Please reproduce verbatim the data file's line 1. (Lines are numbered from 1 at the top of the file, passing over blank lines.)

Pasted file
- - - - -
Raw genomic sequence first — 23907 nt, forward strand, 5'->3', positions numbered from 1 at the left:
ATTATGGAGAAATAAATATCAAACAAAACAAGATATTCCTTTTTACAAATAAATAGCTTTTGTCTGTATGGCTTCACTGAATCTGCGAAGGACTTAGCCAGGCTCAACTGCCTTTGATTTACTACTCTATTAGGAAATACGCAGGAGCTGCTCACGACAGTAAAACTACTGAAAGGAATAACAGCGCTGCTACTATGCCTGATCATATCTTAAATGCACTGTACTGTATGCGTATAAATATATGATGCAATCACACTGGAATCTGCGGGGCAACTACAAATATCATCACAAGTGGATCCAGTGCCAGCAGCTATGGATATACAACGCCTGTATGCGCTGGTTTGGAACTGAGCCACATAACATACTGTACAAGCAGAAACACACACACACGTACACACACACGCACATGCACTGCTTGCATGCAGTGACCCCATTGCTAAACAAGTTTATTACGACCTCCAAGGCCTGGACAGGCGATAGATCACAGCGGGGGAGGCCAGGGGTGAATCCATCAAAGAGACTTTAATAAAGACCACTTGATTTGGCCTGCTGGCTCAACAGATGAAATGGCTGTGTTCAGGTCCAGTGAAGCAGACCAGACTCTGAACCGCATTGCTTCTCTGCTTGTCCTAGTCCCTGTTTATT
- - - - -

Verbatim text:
Raw genomic sequence first — 23907 nt, forward strand, 5'->3', positions numbered from 1 at the left: